TLS Encryption

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This page is under construction! This page is a work in progress and may thus be incomplete. Its content may be changed in the near future.

Once the TLS Handshake has been completed, the two parties can start communicating the way they would normally do. Only now, they do so by encrypting any message and sending a TLS Record instead. We will focus on this page about what happens when the TLS_DHE_RSA_WITH_AES_128_CBC_SHA cipher suite is used (see SSL/TLS for more information about what this means)

At this point, any TLS packet -as sent on top of TCP- is of type Application Data (save TLS Alert messages) and looks like:

typedef struct __attribute__((packed)) {
	uint8_t content_type;  // 0x17 for Application Data
	uint16_t version;      // 0x0303 for TLS 1.2
	uint16_t length;       // length of encrypted_data
        uint8_t encrypted_data[];
} TLSRecord;

Encrypting / Decrypting data with AES CBC

Any encrypted data in this example is using AES 128-bit in CBC mode. AES encrypts 128-bit (16 bytes) blocks of data using a 128, 192 or 256-bit secret key. The CBC mode tells how to use AES to encrypt some plaintext which is not 16-bytes long (and no, you don't want to encrypt each 16-byte block independently)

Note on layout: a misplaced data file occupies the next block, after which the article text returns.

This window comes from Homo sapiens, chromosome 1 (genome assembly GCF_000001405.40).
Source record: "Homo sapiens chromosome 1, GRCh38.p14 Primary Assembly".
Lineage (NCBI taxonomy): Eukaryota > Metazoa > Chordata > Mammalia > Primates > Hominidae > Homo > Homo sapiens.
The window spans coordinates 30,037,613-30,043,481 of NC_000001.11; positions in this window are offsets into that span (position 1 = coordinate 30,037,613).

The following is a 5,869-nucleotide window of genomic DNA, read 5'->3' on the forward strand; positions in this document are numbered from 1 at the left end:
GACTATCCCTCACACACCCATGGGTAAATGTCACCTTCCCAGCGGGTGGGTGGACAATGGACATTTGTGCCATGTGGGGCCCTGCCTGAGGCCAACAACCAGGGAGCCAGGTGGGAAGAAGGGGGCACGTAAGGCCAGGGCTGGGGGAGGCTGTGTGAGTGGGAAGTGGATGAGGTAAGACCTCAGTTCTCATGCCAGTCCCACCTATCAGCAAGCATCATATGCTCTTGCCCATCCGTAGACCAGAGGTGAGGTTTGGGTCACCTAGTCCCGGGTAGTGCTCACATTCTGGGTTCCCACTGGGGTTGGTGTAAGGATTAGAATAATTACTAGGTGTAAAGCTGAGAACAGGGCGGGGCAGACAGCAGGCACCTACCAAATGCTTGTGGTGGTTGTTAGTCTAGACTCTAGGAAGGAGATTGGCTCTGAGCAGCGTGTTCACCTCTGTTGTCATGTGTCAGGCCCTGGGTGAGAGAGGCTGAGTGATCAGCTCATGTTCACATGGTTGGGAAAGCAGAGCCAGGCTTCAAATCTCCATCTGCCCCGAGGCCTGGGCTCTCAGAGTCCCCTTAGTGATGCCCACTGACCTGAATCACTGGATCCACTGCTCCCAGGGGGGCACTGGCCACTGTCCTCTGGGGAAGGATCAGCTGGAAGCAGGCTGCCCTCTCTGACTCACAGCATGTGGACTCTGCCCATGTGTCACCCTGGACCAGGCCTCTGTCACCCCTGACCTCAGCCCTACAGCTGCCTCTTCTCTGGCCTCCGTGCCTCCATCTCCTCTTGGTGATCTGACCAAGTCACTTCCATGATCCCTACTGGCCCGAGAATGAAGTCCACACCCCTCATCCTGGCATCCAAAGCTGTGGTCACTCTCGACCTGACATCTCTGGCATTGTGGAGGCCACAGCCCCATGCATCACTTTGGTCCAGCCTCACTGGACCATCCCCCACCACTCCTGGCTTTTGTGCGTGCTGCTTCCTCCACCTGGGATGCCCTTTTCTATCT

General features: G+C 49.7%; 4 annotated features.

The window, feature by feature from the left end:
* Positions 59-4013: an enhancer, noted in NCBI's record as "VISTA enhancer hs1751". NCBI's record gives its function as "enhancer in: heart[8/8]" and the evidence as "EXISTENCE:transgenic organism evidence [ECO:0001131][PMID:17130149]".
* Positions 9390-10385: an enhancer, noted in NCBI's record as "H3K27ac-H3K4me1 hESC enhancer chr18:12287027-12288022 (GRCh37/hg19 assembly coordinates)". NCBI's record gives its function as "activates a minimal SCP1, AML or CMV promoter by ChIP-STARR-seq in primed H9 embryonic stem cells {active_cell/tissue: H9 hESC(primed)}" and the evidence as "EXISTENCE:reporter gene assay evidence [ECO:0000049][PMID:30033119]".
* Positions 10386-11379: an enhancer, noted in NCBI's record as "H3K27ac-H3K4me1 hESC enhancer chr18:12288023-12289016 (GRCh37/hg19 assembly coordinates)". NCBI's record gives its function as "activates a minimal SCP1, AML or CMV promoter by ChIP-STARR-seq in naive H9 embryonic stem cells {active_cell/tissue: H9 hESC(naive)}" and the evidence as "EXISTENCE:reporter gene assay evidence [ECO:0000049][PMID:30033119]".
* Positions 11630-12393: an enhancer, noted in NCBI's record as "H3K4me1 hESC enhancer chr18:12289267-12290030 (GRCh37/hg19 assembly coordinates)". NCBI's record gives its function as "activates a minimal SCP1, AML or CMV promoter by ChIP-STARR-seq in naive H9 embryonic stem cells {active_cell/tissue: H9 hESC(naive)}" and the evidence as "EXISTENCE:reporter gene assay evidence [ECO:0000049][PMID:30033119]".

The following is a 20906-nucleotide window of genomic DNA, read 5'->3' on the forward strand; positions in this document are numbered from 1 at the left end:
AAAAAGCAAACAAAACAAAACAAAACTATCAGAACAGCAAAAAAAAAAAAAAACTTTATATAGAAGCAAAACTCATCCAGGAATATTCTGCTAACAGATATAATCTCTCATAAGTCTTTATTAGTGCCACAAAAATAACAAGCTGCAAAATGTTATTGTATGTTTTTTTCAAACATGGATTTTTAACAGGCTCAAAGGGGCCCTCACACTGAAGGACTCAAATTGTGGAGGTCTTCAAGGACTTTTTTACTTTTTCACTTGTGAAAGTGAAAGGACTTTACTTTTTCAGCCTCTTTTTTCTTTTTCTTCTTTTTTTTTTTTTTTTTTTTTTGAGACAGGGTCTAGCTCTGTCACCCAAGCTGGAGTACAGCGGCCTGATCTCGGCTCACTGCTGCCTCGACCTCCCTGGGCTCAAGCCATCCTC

The following steps needs to be implemented:

  • Create an intermediary plaintext which concatenates:
    • The 8-bytes sequence number. This number is 0 for handshake messages, 1 for the first application data message, 2 for the next application data message, etc.
    • The 1-byte content type (0x16 for a handshake message, 0x17 for an application data message)
    • The TLS version (0x0303)
    • The 2-bytes plaintext length
    • The original plaintext
  • Compute the MAC on that intermediary plaintext using HMAC+SHA1 and the client/server_write_MAC_key
  • The final plaintext will be the concatenation of [original plaintext] + [20-bytes MAC] + [CBC padding]. Because AES-CBC only encrypts data whose size is a multiple of 16, the CBC padding is composed of bytes to fill to 16 (16 full bytes if the plaintext size is already a multiple of 16). The value of each of those padding bytes is the length of the padding + 1. So in the case of a 16-bytes plaintext, the final plaintext would be [16-bytes plaintext] | [20 bytes MAC] | 0x0B0B0B0B0B0B0B0B0B0B0B0B
  • Come up with a random 16-bytes IV
  • Encrypt the final plaintext using the client/server_write_key and this IV